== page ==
In an interview explaining the Aurora school district’s bus safety procedures, Superintendent Russ Bennett told the Aurora Advocate that each school bus is outfitted with security cameras to record student activity. The recordings can be viewed by administrators in the event of an incident, he said, but not by members of the public because they are protected by FERPA, the Family Educational Rights and Privacy Act.
Source: Aurora Advocate, Bennett: Aurora school district has methods to deal with bad bus behavior (August 21, 2013)
SPLC Executive Director Frank LoMonte: I want you to take a good look at this school bus and tell me what you see.
It’s not a trick question.
Windows, right? Lots and lots of transparent panes of glass.
Unless your mother makes you wear a bag over your head on the way to school (and if she does, then FERPA is the least of your worries), what you look like riding a bus is not the least bit confidential.
We know that school bus videos aren’t FERPA records for several reasons:
1) Because it’s stupid. If a document is a FERPA record, that triggers a set of affirmative legal rights, including the right to have an administrative hearing to challenge the accuracy of the record and to insert corrective information into the record so it isn’t misleading or incomplete. Are schools prepared to let parents splice clips of home movies into their surveillance videos?
2) Because the Department of Education has told us that what kids look like isn’t a secret. In a December 2003 opinion letter, the DOE’s chief FERPA enforcer said it’s not a privacy violation to let a visiting parent sit in on a class, even though the parent will see the faces and hear the voices of other people’s children: “FERPA does not protect the confidentiality of information in general; rather, FERPA applies to the disclosure of tangible records and of information derived from tangible records.”
In other words, unless the driver is reading kids’ report cards aloud while driving (and if that’s happening, we all need a look at that video), it’s not a privacy violation to see what goes on inside of a bus.
3) Because the courts have told us so.
In a common-sense application of both FERPA and state privacy law (school attorneys, you can Google “common sense” here, it might be worth a look), a state appellate court in Louisiana v. Mart ordered the release of a newsworthy recording of a school-bus brawl. (Note: the Mart case was partially overruled by a later case, on a point of procedure entirely unrelated to resolution of the open-records issue.) The judges in Mart, learned and scholarly people whose decades of intensive legal training familiarized them with the workings of windows, said:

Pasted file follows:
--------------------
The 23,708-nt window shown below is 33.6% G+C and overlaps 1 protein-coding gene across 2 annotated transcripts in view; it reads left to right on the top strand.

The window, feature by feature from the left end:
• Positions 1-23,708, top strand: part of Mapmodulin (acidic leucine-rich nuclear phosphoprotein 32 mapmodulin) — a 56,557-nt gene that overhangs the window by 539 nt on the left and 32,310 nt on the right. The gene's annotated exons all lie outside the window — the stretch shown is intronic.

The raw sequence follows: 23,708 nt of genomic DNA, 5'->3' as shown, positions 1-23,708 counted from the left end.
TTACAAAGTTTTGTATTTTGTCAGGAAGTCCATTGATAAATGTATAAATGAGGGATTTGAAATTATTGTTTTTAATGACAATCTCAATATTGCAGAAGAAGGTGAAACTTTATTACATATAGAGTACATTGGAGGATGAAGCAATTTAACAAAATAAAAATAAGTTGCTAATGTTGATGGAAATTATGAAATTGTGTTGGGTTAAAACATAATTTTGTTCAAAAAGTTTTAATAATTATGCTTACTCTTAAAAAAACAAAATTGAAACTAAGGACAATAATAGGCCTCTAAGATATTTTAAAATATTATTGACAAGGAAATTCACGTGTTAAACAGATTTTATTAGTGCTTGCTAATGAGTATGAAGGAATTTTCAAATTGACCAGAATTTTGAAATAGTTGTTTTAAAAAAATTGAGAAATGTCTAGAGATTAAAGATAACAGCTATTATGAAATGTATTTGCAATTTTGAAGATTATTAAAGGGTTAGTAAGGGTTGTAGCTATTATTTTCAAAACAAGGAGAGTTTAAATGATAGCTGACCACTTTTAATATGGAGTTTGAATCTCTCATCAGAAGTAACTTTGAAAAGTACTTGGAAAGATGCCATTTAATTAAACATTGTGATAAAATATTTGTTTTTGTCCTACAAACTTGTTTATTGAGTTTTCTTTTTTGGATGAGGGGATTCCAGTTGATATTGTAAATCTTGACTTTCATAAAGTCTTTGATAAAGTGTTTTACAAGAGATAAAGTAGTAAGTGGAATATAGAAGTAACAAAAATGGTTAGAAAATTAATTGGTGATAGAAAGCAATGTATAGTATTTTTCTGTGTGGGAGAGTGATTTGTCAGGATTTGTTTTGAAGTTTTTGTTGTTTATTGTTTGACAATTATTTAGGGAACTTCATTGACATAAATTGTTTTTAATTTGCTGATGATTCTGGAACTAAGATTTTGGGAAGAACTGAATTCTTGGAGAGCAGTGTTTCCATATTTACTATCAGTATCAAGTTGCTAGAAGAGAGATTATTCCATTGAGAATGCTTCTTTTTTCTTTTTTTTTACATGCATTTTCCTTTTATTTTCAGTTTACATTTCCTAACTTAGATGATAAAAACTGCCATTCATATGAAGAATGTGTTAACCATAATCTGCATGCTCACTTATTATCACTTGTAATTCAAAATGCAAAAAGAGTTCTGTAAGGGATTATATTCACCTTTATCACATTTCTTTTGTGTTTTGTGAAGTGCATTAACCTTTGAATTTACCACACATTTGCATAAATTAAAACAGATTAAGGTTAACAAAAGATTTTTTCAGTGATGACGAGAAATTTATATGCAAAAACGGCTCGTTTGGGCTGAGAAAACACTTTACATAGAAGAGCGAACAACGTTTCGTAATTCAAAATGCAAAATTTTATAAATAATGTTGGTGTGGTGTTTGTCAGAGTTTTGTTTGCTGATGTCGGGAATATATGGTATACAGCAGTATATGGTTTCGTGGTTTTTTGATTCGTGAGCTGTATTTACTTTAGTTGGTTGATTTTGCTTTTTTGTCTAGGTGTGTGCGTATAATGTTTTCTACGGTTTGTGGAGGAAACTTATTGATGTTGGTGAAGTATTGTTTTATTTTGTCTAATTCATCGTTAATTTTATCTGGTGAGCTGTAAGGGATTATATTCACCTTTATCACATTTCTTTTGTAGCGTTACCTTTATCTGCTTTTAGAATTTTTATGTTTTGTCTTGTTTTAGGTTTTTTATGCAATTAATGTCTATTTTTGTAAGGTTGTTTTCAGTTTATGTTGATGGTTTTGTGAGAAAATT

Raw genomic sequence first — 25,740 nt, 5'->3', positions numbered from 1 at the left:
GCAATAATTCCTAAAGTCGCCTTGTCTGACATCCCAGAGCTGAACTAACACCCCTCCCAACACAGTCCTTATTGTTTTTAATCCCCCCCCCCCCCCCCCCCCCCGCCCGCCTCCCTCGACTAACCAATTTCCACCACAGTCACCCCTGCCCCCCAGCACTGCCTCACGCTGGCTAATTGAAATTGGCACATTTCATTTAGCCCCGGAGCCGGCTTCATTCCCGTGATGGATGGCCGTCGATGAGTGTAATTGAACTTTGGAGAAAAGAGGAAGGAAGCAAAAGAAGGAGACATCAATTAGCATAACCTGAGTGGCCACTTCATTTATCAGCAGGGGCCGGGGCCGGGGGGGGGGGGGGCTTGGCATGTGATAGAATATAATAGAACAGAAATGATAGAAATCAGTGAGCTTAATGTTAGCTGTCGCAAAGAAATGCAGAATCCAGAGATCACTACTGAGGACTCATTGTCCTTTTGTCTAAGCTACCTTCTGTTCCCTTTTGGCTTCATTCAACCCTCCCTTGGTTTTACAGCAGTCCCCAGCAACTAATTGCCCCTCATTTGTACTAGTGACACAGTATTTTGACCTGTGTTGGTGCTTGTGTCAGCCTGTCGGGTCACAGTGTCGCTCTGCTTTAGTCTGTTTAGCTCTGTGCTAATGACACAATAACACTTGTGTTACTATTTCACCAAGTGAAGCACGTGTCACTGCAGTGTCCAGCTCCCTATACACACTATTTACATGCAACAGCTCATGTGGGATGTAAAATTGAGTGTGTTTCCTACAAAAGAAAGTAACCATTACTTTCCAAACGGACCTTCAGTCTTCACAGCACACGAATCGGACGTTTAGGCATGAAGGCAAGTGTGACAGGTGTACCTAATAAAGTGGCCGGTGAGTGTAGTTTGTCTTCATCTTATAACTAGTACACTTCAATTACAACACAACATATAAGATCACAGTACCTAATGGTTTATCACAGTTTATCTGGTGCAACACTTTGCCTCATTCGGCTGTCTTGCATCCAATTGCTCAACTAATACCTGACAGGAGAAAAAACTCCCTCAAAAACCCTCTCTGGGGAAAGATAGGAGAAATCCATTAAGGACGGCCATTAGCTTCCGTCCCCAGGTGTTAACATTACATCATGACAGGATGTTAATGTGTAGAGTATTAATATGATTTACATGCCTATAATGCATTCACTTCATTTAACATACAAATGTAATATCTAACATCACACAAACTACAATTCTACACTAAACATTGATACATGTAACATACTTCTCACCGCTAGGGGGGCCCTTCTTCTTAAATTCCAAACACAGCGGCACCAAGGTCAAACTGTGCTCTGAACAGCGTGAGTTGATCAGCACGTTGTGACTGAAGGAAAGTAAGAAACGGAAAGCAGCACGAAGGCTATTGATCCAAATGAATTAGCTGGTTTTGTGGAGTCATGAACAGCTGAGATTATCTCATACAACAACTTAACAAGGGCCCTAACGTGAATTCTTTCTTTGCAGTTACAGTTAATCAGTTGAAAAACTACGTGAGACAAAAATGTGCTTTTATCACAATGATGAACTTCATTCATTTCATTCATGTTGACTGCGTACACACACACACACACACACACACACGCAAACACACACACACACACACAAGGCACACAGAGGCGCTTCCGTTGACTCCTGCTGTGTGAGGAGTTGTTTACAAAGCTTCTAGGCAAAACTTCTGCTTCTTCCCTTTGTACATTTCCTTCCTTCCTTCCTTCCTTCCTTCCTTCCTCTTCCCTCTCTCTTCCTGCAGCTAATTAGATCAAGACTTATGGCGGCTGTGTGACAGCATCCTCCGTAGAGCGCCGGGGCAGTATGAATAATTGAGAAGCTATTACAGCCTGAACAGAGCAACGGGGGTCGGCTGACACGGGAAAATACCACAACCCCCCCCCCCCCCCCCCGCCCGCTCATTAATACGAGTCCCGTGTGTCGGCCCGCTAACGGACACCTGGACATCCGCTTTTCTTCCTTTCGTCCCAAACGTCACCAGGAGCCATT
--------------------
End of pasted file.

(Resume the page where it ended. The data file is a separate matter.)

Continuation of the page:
[W]e find that the school board failed to demonstrate that the students had a reasonable expectation that their identity or their reaction to the crime would be shielded from public view. The students were riding on a public school bus and their actions were visible to all around them.
Similarly, a New York trial court concluded in 2005 that school surveillance videos aren’t confidential education records: “FERPA is not meant to apply to records, such as the videotape in question which was recorded to maintain the physical security and safety of the school building and which does not pertain to the educational performance of the students captured on this tape.”
Listening to a school lawyer try to explain why a school bus video is a FERPA record is like watching an especially slow-learning dog chase his own tail. The reasoning goes like this: “What the kids look like on the bus isn’t a secret education record. The video is the secret education record.”
But… but… but… it’s a video of what kids look like on the bus. Putting something non-secret onto a videotape doesn’t alchemically transform it into a secret.
We know this, because a Florida judge told the University of Florida that an otherwise-public Student Senate meeting was not imbued with magic FERPA dust when the university made a recording of it: “[B]ecause the meeting was open, it is hardly logical that a memorialization of it would be confidential.”
The slumbering U.S. Department of Education (where Secretary Arne Duncan astoundingly told reporters last week that it was news to him that schools might be overusing FERPA) was asked six-and-a-half years ago to issue guidance clarifying the FERPA status of school-bus videos. We’re still waiting. (In that request, a lawyer for school boards enlighteningly pointed out that schools don’t actually “maintain” the videos — which is a prerequisite for a record to be covered by FERPA — because they routinely erase and reuse them.)
Clarification is badly needed, because the Department unhelpfully muddied the issue in a February 2004 letter ruling that said a parent could not view a school surveillance tape of a fight if the tape showed any kids fighting other than her own. (Try saying with a straight face: “A parent does not have a right to know who beat up her child because we wouldn’t want to violate the attacker’s privacy.”)
We don’t need the Department of You Woke Me Up For That? to tell us the answer to this one. It’s as clear as a 10-year-old’s face smushed against a bus window.